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Bi-National Realities
National Mythologies:
The Death of the Two-States Solution

Ilan Pappe

Policy Paper No. 71, from the book,
Israel and a Palestinian State: Zero Sum Game?, 2001


This article examines the options for the establishment of an independent Palestinian state in the post-Oslo reality. It assumes that the chances for such a state to survive and indeed come into a meaningful being should be examined on two different levels.

One is that of balance of power. There is little hope for genuine Palestinian sovereignty and control over a future state. The balance of power in which the Israelis are the stronger party, is a sacrosanct precondition both to the Labor and Likud parties; hence its maintenance is a precondition for any settlement agreed upon by either the Right or the Left in Israel. This article describes what constitutes for the Israeli Jewish "Center", the maximum boundaries and level of independence of a future Palestinian state. It concludes that these concessions do not amount to a political entity that can be defined as a state in any reasonable and acceptable meaning.

The second level on which the likelihood of a state is examined is that of collective cohesiveness as a precondition for the establishment of two viable political entities, such as states, between the Jordan River and the Mediterranean. The article claims that the obfuscation of collective identities both in the Israeli and Palestinian cases is going to be highly increased in the very near future.

Neither the Jews nor the Palestinians in Israel satisfy, in the post-Oslo reality, any reasonable definition of a collective. There is no territorial integrity of either society in the new reality and the enormity of the task of making it into two coherent territorial entities, could very well tear both societies apart.

A collective identity can be defined by citizenship as well. On the Palestinian side, even in a most generous Israeli consent, say under a Labor government, the Palestinian citizenry would include only a third of the Palestinians in the world, with an Israeli veto of the other two thirds from becoming Palestinian citizens (either because they would be regarded as Israeli citizens or refugees who are citizens of other countries).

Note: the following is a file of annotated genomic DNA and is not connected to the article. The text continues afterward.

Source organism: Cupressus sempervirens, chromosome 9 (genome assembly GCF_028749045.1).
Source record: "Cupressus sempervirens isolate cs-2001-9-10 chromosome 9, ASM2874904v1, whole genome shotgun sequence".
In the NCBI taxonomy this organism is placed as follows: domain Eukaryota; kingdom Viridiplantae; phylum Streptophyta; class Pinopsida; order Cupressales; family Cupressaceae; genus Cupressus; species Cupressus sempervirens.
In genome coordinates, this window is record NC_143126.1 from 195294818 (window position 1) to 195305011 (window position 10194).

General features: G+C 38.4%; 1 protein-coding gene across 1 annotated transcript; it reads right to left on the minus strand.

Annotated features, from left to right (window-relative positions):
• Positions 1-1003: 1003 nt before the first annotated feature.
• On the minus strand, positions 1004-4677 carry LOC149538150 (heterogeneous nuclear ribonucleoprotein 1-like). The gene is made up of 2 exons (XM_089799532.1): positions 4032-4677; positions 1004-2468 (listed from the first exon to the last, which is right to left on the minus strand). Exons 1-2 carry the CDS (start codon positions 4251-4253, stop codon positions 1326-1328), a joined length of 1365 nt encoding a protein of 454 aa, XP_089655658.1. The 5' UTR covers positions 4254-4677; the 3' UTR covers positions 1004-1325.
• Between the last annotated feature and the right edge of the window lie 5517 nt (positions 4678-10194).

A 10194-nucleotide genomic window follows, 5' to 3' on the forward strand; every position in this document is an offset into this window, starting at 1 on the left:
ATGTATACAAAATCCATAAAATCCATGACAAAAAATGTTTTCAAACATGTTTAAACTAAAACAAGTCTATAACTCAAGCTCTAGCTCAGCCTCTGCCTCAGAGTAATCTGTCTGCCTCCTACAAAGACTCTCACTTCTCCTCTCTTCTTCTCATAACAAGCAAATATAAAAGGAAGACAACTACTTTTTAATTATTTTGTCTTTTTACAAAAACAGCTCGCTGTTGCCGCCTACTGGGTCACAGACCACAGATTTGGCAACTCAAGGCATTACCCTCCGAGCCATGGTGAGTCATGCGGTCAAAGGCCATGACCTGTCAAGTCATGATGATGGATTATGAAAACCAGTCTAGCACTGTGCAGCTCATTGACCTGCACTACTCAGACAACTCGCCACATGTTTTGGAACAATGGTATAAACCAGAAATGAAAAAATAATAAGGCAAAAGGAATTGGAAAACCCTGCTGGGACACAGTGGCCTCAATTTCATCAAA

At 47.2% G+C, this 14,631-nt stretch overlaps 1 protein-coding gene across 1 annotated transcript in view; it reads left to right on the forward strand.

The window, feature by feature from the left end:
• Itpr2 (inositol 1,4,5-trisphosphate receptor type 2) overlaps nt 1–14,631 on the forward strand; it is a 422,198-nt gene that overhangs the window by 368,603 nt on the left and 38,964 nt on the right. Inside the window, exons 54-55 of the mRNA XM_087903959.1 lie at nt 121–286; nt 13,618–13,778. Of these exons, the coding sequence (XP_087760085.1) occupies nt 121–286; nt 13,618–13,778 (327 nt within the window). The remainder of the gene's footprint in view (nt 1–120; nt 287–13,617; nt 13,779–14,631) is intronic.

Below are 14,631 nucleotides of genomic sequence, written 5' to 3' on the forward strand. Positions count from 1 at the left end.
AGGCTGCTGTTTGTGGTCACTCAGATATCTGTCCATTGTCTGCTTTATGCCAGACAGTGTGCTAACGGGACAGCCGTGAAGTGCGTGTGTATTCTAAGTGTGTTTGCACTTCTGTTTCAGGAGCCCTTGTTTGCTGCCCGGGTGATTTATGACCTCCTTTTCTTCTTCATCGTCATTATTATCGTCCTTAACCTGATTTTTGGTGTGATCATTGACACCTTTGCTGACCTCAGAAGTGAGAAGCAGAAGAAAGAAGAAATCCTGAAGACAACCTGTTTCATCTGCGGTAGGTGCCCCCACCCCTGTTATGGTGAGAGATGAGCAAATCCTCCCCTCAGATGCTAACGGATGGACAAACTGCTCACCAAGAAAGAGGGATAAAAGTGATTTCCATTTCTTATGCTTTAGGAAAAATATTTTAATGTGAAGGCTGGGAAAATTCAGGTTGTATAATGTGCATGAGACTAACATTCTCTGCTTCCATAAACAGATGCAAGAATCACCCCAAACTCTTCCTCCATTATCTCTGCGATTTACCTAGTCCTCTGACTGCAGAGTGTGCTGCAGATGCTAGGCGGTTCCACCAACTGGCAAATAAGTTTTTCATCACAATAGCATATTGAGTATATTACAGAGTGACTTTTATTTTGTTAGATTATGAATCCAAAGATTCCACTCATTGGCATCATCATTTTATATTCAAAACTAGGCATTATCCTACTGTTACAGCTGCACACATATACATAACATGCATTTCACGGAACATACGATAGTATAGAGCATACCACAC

One can argue that a collective identity based on citizenship in Israel is less vague. But in fact it is vague enough to challenge the integrity of the state. The potential Israeli citizenship granted to every Jew in the world on one hand, and the discriminations inflicted upon about one million Palestinian citizens in Israel, renders collective identity at best unclear and at worst non-existent.

In the Palestinian case, the present political structure is far from representing, in any thinkable respect, the collective national identity of Palestinians. The challenging peripheries groups of the Palestinians enjoy a disintegrative power since Oslo failed to attend to the problems of about half of the Palestinian community in the world.

In Israel, as Jewish nationalism is defined by an affiliation to the Jewish religion: secularism, sectarianism, confessionalism and the presence of non-Jewish communities, all render any agreed definition of "Israelism" impossible.

To sum up, if we choose to look at post-Oslo through sociological prisms, there seems at work strong disintegrative trends in both societies. Oslo, not the agreement, but as a reality, by preserving the occupation, accentuates the inadequacy of the political structure. The conventional means for holding a society together seem to be futile in the face of these trends. This is a model for the disintegration of two nation-states -- one already there and one in the making. It can be arrested either by loosing the political structure -- quite a utopian scenario given the present balance of power, or by tightening up the structure, i.e., by making it more dictatorial. A dictatorship on both sides is a feasible option for as long as dictatorships last in an area such as the Middle East. The democratic structure, even its particular Israeli variety (be it a herrenvolk democracy or an ethnic one) is unfit to carry the burden of the post-Oslo, new style occupation and the multifarious fabric of the society living between the Jordan River and the Mediterranean.

For the complete article, click here.